Tuesday, March 22, 2011

Empty Heart *

Lonely beauty, silent in your stark scene

Of sorrow, your empty heart of landscape,

I have no skill to paint, can only drape

The canvas - focus on a new Christine.

I trust new joys and sorrows to convene,

To sketch new lines, choose colors of escape,

Unseal my confinement in black crepe -

Create today! Tomorrow’s unforeseen.

Look there! A soft-lipped brush begins to grow,

To sprout from secret seeds in ancient soil,

Graced by sun, wet by cool tears of gray skies.

Bruises of lies now cast but pale shadow

On a palette purged of long-past turmoil.

Landscape serene - its emptiness denies.

Empty Heart is a revision of my previous poem:
   Who's There.


  1. Faith, hope, poetry in landscape, landscape as watercolor, as grief's slow resurrection, in the blush of spring out of the dead of winter. Readers I hope will compare the revisions to see how a poem's penetrating sense is culled line by line. Better title, better first line -- in the original, "suspense" is too unsettling for the tapestry, "lonely beauty" a remove in the speaker which allows a more patient unfolding. You sharpen the location--in the heart -- and edit the sense of needing to somehow create a canvas more "Christine" than "Christine." Not necessary. The last line of the first stanza is much more a manifesto, like Elizabeth Bishop's "Write It!" -- there is a purpose at work here as manifest as spring. The observations are more participatory in the second version of the second stanza -- more physical in motions of personal grief. You kept the last line, which I haven't gotten through quite -- sort of a paradox, that so placid a view, the summation of the poem's landscape is refuted with those last three words, as if, nope, not there yet. Another landscape yet to come, another year of grief, perhaps arriving at another spring where all this will finally ring true? Great work, and thanks for showing how lines can be finessed to a gleam. I'm surprised you haven't posted this at oneshotpoetry today. -- Brendan

  2. Brendan,
    I really appreciate your interest and time taken in this close analysis of the poem. I usually start out with a phrase that seems to come from nowhere. The picture is from an inexpensive framed print in my hall. As I passed by it I thought, "Nothing in the landscape", leading to the usual philosophical musings; in this case a reminder of the existential sense of being, nothingness, all potential---a not knowing yet keeping faith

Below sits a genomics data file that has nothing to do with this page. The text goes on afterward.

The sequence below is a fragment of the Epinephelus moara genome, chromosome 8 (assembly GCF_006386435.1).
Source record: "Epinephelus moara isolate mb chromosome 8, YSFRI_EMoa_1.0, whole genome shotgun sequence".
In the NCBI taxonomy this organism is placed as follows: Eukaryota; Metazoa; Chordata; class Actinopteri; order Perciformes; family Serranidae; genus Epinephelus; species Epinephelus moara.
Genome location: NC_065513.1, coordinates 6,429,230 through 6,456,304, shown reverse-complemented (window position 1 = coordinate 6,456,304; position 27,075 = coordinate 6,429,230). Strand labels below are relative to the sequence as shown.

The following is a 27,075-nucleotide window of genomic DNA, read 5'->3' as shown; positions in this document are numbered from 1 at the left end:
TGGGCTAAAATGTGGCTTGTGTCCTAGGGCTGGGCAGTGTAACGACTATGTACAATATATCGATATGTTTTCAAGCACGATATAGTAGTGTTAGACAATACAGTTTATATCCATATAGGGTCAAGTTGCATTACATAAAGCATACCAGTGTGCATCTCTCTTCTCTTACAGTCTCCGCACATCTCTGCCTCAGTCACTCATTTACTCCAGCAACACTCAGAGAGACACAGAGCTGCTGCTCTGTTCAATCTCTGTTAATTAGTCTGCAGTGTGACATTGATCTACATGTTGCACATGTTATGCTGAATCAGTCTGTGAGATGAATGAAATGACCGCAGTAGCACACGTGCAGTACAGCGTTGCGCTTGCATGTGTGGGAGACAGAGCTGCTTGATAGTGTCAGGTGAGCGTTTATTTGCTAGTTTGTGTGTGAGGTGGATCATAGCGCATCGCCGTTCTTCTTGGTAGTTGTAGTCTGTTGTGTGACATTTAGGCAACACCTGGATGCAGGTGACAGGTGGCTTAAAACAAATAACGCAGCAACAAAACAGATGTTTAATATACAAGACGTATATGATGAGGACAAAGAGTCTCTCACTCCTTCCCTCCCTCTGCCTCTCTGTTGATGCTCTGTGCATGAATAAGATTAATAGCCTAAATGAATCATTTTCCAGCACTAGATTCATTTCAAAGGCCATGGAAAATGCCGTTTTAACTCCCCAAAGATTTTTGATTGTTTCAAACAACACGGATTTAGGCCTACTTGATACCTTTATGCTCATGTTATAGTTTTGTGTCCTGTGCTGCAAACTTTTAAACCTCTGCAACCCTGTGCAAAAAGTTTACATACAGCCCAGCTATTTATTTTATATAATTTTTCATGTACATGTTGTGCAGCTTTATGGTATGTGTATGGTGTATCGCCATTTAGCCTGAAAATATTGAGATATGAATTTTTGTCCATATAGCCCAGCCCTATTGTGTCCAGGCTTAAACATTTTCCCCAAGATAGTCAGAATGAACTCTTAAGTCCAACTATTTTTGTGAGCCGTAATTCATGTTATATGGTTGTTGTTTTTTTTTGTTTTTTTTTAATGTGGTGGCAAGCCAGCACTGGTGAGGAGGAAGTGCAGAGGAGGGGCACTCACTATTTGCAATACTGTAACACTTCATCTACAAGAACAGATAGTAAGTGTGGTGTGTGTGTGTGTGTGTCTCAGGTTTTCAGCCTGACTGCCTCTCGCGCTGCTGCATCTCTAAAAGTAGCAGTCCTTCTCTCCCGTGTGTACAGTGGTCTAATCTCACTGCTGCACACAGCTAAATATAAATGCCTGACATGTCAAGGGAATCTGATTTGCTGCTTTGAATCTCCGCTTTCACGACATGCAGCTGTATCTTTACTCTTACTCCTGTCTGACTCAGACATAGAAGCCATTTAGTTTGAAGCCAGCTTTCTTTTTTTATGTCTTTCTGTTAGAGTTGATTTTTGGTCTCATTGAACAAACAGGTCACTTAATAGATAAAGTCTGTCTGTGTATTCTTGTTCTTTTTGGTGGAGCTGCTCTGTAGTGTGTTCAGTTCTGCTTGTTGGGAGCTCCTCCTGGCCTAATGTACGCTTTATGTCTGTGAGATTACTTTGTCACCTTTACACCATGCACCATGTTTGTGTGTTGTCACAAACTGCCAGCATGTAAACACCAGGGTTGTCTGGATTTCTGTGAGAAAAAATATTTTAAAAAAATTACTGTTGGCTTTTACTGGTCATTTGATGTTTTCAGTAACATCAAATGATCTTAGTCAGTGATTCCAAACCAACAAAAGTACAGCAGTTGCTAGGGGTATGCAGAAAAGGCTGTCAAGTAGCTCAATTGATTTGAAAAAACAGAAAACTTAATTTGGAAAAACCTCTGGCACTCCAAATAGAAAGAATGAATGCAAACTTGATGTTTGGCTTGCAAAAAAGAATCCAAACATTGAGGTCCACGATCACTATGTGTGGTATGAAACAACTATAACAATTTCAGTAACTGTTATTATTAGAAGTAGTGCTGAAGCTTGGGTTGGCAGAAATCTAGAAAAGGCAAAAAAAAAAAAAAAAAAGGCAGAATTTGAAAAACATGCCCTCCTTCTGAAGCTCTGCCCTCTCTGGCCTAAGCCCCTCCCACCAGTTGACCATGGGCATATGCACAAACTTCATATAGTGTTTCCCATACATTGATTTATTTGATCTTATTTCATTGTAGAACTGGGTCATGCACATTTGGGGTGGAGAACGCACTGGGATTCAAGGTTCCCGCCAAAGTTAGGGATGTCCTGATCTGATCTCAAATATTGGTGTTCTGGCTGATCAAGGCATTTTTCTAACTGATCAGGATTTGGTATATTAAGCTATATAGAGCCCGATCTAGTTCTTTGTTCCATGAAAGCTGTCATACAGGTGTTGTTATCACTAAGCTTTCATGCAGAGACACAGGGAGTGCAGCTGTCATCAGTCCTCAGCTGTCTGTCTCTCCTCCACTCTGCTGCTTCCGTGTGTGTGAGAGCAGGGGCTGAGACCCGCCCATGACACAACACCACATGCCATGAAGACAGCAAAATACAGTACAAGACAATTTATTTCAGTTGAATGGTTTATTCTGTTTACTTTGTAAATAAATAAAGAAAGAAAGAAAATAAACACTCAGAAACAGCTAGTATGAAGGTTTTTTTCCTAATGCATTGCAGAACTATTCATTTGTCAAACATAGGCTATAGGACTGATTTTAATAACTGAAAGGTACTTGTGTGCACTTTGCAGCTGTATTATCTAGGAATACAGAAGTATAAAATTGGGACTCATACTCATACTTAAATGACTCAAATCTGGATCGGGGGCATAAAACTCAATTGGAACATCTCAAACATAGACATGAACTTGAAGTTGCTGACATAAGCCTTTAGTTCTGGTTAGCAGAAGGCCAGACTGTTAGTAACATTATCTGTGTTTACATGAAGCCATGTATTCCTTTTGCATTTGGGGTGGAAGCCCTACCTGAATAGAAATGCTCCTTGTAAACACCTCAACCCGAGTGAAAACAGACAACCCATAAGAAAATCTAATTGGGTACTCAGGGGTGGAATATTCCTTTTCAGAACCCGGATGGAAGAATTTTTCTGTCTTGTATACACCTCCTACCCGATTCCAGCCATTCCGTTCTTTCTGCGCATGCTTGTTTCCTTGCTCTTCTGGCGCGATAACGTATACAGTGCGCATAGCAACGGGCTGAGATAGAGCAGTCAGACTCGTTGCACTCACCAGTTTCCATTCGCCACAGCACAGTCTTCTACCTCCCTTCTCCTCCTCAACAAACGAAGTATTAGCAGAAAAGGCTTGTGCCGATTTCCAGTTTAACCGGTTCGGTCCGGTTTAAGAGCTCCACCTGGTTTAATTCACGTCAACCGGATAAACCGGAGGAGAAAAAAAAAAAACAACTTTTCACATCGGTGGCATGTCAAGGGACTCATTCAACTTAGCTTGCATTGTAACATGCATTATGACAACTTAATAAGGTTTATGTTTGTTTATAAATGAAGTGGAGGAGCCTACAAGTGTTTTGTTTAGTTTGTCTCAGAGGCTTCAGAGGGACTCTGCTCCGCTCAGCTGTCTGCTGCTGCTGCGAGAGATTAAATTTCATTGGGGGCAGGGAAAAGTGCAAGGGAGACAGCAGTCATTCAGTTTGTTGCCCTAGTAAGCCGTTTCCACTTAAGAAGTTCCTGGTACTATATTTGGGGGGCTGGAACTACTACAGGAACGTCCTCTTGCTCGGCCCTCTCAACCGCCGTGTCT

in spite of that belief. Hence the emptiness denied. For me, faith is all I have, fullness of the void if you will ponder that paradox. As you made quite clear in your latest long reminder of the tragic accidents stemming from all our marvelous technological know-how, our power is not only limited but sometimes pathetic.

    In addition, I am a student teaching myself a new craft, dizzy reading the work of others online and old and new masters in print. The original poem better expressed the philosophy I was trying to get at, but in too cerebral a fashion (to be read BORING). Then the form presses as well, inevitably creating a current too strong to overcome (fascinating subject in itself). I revised after reading Tennyson’s poem “In Memoriam A.H.H.” written in 1850. It appeared in a "how-to" book in a section on rhythm. I’m a klutz on rhythm, but the poem had such emotion it depressed me re my paltry attempts. So I put more heart into my revision and at the last minute, before deleting “Who’s There”, I decided to leave it. Why Not?

    I think this reply also explains why I agreed with you that, in the last analysis ‘---all is chant---’ ( an approximate quote).

  3. for me the poem really takes off in the second stanza...ok went and looked at the original as well...and you did well in the revisions...love the last line of the first stanza...nice write.

  4. " On a palette purged of long-past turmoil " ...love that line